The open-source library security flaw problem

John Leonard
The open-source library security flaw problem

'If you pick any random PHP library it more than likely has a flaw,' says Veracode's Chris Eng

Open-source code is more secure because with a thousand eyes on the code "all bugs are shallow", right? Wrong, says Chris Eng, chief research officer at security firm Veracode.

"This was a myth since day one," he said. "The problem is you don't have the right eyes."

Of all the eyeballs that pass over the code only a few have the required expertise to spot vulnerabilities. "You might as well have a room of English speakers reviewing a Russian manuscript," said Eng.

Which is not to say that proprietary software is necessarily more secure, just that the oft-quoted dictum can lead to complacency.

Open source has become hugely successful because of the culture of reuse. Why write something if you can take it off the shelf for free?

Which is great so long as the libraries - packages of functions and resources for performing a particular task - are secure, but unfortunately this cannot be taken for granted. Recent research by Veracode has found that libraries used by some languages, and the way those libraries are used, make them more vulnerable to attack.

The company scanned the components of 85,000 open source applications which included more than 351,000 unique external libraries and found that applications written in three languages popular with web development - JavaScript, Ruby and PHP - have particularly high rates of library usage.

Apps may have hundreds of dependencies. Source: Veracode

Some of these libraries are present in the vast majority of applications. More than 85 percent of JavaScript programs use the lodash library, for example, and the average JavaScript program incorporates hundreds of external libraries.

"More than any of the languages we've looked at, JavaScript encourages the creation and use of very, very, small libraries that do one task," Eng said.

Dependencies of dependencies

And it's not just the number of libraries. Many of the commonly used libraries are transitive, meaning they are dependencies of dependencies, making managing those vulnerabilities more complex. The languages found to have the largest number of transitive dependencies were JavaScript, Ruby, PHP and Java.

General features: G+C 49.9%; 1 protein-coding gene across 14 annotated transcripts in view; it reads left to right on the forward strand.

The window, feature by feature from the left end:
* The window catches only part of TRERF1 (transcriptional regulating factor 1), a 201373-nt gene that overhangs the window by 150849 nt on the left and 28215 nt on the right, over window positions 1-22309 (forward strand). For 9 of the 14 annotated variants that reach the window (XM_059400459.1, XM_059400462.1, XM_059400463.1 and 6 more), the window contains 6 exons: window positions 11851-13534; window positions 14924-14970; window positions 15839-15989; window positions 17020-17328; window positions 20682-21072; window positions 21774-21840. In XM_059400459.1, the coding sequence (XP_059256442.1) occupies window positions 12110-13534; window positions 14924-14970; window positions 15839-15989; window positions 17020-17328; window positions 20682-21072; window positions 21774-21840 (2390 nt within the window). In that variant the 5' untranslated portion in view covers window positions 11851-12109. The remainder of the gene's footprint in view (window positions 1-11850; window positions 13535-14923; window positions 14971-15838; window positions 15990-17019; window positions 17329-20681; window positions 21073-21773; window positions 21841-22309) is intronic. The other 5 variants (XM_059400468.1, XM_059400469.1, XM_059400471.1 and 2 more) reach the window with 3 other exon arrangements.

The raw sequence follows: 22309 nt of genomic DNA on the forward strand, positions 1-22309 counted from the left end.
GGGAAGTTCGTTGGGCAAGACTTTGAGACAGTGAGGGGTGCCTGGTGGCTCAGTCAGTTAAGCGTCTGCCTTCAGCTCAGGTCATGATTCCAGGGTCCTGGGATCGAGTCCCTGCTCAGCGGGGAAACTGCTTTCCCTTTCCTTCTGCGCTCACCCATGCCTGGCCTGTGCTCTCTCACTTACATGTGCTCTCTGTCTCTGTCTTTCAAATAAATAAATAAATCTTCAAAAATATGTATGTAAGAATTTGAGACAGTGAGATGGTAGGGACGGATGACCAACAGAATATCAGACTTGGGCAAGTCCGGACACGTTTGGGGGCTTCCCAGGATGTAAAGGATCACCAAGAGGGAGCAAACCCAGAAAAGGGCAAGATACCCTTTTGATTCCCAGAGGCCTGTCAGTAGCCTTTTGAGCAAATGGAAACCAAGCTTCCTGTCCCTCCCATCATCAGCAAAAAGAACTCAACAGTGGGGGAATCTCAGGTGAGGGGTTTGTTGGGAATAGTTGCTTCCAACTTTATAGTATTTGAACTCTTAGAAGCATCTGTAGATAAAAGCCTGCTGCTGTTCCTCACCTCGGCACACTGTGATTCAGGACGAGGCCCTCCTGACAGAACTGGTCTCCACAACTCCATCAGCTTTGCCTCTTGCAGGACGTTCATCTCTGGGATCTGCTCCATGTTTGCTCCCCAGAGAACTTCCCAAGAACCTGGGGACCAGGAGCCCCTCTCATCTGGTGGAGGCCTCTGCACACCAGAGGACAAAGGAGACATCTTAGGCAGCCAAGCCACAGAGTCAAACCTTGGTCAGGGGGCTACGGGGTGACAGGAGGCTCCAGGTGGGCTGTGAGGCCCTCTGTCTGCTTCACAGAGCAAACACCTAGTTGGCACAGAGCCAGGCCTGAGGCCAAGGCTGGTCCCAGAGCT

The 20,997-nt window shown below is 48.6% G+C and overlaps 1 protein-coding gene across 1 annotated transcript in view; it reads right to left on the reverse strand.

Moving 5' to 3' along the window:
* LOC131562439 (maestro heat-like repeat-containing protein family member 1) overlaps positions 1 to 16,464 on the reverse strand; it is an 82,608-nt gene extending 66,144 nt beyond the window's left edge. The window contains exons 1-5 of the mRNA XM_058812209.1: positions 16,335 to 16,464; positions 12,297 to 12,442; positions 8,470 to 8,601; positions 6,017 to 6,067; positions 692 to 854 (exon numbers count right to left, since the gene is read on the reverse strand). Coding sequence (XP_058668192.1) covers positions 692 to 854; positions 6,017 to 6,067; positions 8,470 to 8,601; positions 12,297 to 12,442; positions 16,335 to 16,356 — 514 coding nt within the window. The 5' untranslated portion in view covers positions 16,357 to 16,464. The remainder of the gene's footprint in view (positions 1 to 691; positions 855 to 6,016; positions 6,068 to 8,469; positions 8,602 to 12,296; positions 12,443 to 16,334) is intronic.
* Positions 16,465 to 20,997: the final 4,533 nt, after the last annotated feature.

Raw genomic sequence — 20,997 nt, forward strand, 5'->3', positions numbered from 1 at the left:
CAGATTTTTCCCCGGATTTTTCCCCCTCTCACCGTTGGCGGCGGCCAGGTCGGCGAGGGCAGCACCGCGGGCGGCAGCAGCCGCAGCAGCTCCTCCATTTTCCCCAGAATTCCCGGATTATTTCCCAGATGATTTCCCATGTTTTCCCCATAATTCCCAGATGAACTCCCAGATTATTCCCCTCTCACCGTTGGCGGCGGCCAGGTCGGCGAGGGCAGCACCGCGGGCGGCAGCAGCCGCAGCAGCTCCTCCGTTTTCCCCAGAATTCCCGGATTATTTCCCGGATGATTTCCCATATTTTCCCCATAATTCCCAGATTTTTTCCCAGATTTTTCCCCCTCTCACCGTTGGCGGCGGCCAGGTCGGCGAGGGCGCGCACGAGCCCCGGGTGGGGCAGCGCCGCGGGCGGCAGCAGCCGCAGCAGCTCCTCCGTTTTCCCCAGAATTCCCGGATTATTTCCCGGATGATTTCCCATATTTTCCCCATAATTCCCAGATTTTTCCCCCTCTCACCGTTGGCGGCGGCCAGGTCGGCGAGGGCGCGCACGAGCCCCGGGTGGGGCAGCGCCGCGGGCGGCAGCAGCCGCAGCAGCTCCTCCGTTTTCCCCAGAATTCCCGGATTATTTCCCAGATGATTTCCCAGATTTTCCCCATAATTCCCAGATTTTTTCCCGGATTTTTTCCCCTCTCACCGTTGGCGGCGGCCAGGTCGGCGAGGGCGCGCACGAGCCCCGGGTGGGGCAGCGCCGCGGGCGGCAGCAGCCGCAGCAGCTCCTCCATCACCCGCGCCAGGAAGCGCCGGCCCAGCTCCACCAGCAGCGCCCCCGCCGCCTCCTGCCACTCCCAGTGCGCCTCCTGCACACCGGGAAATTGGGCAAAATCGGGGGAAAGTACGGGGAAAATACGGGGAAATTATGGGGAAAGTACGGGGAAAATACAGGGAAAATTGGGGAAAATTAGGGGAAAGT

Transitive libraries. Source: Veracode

PHP is of particular concern. As a ‘language of the web', PHP libraries are also a popular way in for hackers, particularly those exploiting cross-site scripting (XSS), access control and authentication flaws.

"Chances are, if you pick any random PHP library, it more than likely has a flaw," Eng said. "It's such a common application for server-side web applications, so it's frequently exposed to a large threat community."

While PHP may not be adding new libraries at the rate of say JavaScript or Python (in which a flawed library is included with roughly every 10 libraries used in applications), the issue is that existing vulnerabilities are not patched fast enough, Eng said.

"Historically, we've found that PHP applications carry the most security debt of any language, so even though they aren't changing rapidly, flaws are very slow to be fixed."

But it's not just users of languages commonly used in web applications that need to take care. The study found that while applications written in Swift and Go use far fewer libraries, those libraries each tend to have multiple flaws. Unfortunately, PHP exhibits the worst of both worlds - a large number of libraries and a high density of vulnerabilities per library.

Of all the ten languages and frameworks studied, .Net came out the best for the lowest number of transitive dependencies and flaws overall.

Eyeballs aren't enough

Fortunately, most of the vulnerabilities found are minor and can be fixed with a simple upgrade, but this is easier said than done in applications that include several thousand libraries.

And while they are fewer in number, there are dozens of serious XSS and authentication errors in open source libraries that are open for exploitation, and new techniques for attacking them are emerging all the time.

Because the dynamics are always changing, and as transitive libraries are often included automatically by default, developer teams should keep abreast of the particular issues with their chosen languages, stay on top of the latest security alerts and make sure they apply updates and patches promptly, Eng said.

"Developers need to keep in mind that just because a library is ‘safe' at a certain point in time, attacks are always evolving, and new vulnerabilities may be discovered in the future; this is why continuous scanning of your open source components is crucial.

"Relying on humans to spot every security bug just doesn't scale with the pace of modern development, whether open source or closed source. You need a robust software development lifecycle (SDLC) with integrated tooling. Humans can augment that, but they shouldn't be the only line of defence."

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